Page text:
As yet another proof of the wonders of duct tape:
Remember the difficulties NASA encountered finding a material that would allow space shuttles to re-enter the earth's atmosphere without overheating and burning up?
A little known fact is that Russia had this problem solved nearly a decade earlier using an extract from ordinary duct tape. This compound, dubbed 'Factor D', has extraordinary insulation properties. A layer of Factor D one tenth of a millimeter thick has the same insulating properties as a stack of space shuttle tiles stacked over twenty feet thick.
To put this into perspective, if the surface of the sun was sprayed with a thin coat of Factor D, and hotdogs were placed on this protective layer, you would have to wait over 10,000 years before the wienies were warm enough to serve!
When two Factor D molecules touch, it is also nearly impossible to peel them apart - Factor D more than likely plays an important role in duct tape's adhesion.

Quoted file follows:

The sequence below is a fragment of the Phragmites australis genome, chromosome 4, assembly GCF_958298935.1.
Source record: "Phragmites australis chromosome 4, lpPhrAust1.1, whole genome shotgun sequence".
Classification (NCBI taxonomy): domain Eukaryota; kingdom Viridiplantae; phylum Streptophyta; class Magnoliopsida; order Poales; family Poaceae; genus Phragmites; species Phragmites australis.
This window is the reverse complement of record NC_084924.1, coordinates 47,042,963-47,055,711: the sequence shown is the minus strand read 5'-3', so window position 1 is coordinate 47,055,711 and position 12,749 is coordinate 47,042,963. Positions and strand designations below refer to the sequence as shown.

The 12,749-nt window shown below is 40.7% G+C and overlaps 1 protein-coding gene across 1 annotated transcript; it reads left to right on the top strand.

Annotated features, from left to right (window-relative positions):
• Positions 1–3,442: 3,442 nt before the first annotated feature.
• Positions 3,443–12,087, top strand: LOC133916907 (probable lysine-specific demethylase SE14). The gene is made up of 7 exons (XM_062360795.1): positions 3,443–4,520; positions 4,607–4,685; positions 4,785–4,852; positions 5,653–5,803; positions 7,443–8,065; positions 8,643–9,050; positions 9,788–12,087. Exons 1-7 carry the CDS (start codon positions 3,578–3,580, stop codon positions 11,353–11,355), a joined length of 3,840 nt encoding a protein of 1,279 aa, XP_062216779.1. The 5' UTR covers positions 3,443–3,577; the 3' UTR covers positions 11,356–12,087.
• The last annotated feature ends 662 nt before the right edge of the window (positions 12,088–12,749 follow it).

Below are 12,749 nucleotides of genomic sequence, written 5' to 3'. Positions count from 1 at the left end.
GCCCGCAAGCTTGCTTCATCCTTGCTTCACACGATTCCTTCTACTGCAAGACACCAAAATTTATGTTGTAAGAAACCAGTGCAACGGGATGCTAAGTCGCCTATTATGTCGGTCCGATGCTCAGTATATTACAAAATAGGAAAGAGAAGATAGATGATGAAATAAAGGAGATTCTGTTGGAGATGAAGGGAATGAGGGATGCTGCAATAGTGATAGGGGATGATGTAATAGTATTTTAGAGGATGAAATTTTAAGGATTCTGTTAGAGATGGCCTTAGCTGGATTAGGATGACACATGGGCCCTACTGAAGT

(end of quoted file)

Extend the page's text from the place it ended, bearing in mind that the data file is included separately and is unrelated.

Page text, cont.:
Presently, the high cost of Factor D makes it's use impractical by the general public. (Nearly 8,000 cubic feet of duct tape must be refined to extract one milligram of pure Factor D). It is estimated, however, that the average single-family home, properly insulated with Factor D, would have a combined heating and cooling bill of US$0.11 per decade.
The Russian scientist, Dr. Alexander Morozov, who first discovered Factor D has authored two books on the subject that are now available in English, Finding 'D' - One Scientists Journey, and The Effects of Tape Adhesion on the Class Struggle.